Support » Themes and Templates » How much style changes before calling a theme your own?

  • I have a courtesy question about themes.

    I downloaded a basic clean white theme. There is nothing fancy to this theme. It looks simpler than the default theme. While I am very new to WordPress I am quite familiar with XHTML and CSS. I set up my localhost server system on my Mac using MAMP so I test my theme locally.

    I have gone into the CSS and changed the code quite considerably. I have a new banner image, added a fixed background page image (for visual effect), created my own top level navigation (points to other static pages), changed the content width, changed the styles for all the posts & sidebar links, changed the footer (with graphics), changed all the margins & padding, changed all the font sizes from pixels to my own custom EM’s, changed the fonts, changed roll over colors, etc, etc.

    So, while some folks do a little tweaking here and there I have gone and changed just about every line of CSS. Some of these changes make for a totally different viewing experience. So, my question (finally) is do I need to still include text on my site that says “theme developed by John Smith” ?

    AFAIK, most themes are developed by adding styles to the PHP and XHTML framework of the WordPress install. When modifying a theme is there a line in the sand that allows one to call the theme one’s own and not recognize the beginning theme’s author? This must be a gray area. I did not create the PHP and XHTML from scratch nor did I build the CSS one line at a time. But I have modified my CSS from the original CSS that the pages no longer resemble each other (although most two column WordPress sites do have features and presentation in common.) This theme will be used just be me and will not be a public release etc. It would be nice not to have to credit someone else’s CSS when I have put so much work in building my own “look”.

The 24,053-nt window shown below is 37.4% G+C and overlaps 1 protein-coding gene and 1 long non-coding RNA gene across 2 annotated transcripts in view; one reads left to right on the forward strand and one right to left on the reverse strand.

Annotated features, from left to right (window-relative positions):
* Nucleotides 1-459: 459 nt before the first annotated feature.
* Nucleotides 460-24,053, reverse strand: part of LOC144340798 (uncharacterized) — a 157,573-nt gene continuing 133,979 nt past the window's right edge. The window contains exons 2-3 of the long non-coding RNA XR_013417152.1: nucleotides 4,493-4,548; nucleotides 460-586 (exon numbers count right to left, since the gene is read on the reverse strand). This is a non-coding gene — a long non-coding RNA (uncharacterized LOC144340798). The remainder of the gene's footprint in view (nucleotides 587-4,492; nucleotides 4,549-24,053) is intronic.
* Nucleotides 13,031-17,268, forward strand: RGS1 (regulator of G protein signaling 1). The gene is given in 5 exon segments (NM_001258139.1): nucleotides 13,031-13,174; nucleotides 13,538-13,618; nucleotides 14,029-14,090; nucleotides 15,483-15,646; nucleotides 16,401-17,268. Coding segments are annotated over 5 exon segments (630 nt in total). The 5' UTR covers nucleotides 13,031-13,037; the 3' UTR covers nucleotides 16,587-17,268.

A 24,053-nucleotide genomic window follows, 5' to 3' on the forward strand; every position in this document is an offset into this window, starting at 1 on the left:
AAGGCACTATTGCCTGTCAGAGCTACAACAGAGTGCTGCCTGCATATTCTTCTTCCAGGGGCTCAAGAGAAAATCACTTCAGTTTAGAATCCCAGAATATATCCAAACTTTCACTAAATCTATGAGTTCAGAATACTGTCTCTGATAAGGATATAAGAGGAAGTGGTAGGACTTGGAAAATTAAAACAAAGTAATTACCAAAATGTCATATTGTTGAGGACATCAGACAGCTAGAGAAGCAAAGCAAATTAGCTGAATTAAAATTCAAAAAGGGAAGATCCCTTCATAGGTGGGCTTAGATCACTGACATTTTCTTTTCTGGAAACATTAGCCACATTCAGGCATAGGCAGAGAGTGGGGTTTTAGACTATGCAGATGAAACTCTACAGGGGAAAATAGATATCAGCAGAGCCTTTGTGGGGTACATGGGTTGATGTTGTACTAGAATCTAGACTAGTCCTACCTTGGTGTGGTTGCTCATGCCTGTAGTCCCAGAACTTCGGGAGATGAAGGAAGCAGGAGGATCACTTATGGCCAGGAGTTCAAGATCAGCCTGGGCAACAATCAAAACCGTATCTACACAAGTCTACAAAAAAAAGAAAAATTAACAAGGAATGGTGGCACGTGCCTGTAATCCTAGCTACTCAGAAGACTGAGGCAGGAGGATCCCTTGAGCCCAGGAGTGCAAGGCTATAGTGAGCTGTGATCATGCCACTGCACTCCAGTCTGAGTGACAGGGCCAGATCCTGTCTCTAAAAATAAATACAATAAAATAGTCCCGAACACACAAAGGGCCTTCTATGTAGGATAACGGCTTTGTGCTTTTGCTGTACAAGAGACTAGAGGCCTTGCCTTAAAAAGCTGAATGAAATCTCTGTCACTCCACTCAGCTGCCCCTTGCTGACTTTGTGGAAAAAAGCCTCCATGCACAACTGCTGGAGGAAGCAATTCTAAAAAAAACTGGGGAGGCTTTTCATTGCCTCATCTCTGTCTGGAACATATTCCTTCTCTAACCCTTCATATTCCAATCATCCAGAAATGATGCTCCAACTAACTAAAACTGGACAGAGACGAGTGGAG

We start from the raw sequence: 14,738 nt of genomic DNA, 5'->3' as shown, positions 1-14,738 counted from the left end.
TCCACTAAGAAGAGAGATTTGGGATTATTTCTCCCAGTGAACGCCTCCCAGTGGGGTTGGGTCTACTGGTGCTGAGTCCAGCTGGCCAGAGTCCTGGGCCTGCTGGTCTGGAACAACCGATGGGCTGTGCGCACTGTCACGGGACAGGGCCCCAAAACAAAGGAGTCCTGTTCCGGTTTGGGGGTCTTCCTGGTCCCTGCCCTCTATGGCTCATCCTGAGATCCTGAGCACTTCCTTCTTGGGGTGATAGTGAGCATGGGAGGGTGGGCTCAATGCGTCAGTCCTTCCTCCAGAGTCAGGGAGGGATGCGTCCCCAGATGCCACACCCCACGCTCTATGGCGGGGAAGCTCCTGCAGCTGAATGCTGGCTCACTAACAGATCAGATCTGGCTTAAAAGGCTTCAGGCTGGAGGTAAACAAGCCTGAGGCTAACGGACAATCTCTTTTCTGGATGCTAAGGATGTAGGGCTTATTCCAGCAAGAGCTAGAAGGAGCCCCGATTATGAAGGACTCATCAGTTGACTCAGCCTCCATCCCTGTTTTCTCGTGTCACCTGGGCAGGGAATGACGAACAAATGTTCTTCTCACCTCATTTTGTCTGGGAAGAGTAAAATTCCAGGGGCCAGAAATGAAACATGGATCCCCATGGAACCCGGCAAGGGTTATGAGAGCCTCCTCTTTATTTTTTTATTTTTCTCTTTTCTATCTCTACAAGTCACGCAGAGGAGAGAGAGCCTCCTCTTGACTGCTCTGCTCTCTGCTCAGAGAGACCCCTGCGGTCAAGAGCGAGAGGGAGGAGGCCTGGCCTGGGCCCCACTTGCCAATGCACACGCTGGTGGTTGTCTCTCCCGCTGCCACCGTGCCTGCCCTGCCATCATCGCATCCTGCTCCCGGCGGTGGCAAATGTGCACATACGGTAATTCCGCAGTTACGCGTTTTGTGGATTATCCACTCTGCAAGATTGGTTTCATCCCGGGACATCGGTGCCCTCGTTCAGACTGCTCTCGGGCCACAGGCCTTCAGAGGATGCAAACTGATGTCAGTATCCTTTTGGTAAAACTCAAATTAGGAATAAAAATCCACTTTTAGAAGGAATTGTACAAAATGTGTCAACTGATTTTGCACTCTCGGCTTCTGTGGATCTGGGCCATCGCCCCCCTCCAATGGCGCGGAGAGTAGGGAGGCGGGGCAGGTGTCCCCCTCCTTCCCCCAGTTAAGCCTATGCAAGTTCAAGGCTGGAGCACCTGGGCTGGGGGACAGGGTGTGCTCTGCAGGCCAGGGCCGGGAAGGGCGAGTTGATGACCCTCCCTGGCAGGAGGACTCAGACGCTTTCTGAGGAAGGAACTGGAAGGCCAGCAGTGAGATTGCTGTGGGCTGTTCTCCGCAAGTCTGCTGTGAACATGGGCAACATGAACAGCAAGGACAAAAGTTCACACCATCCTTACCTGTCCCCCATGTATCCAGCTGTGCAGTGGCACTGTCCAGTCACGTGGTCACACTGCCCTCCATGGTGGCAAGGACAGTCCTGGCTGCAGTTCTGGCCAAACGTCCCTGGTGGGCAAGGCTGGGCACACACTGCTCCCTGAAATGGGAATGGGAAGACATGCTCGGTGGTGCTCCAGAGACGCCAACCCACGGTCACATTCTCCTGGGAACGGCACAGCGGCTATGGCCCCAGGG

Any thoughts on the convention and etiquette here?



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  • If your not releasing it to the public I say as much work as it sounds like you’ve put into then it is yours. On the other hand if you do release it to the public it is nice (but not necessary) to credit the original author at least somewhere even if it’s in the style sheet.

    If the original author can no longer recognise it – he can’t complain. 🙂

    Interesting responses.

    I should have mentioned that I did not go into the CSS just to make as many changes as I could. I already had a site with some static pages with their own CSS. So my main aim was to adapt the basic WordPress theme (blog page) and make the presentation fit seamlessly (as much as possible) with the existing pages and “look.”

    Thanks for the input though!


Viewing 3 replies - 1 through 3 (of 3 total)
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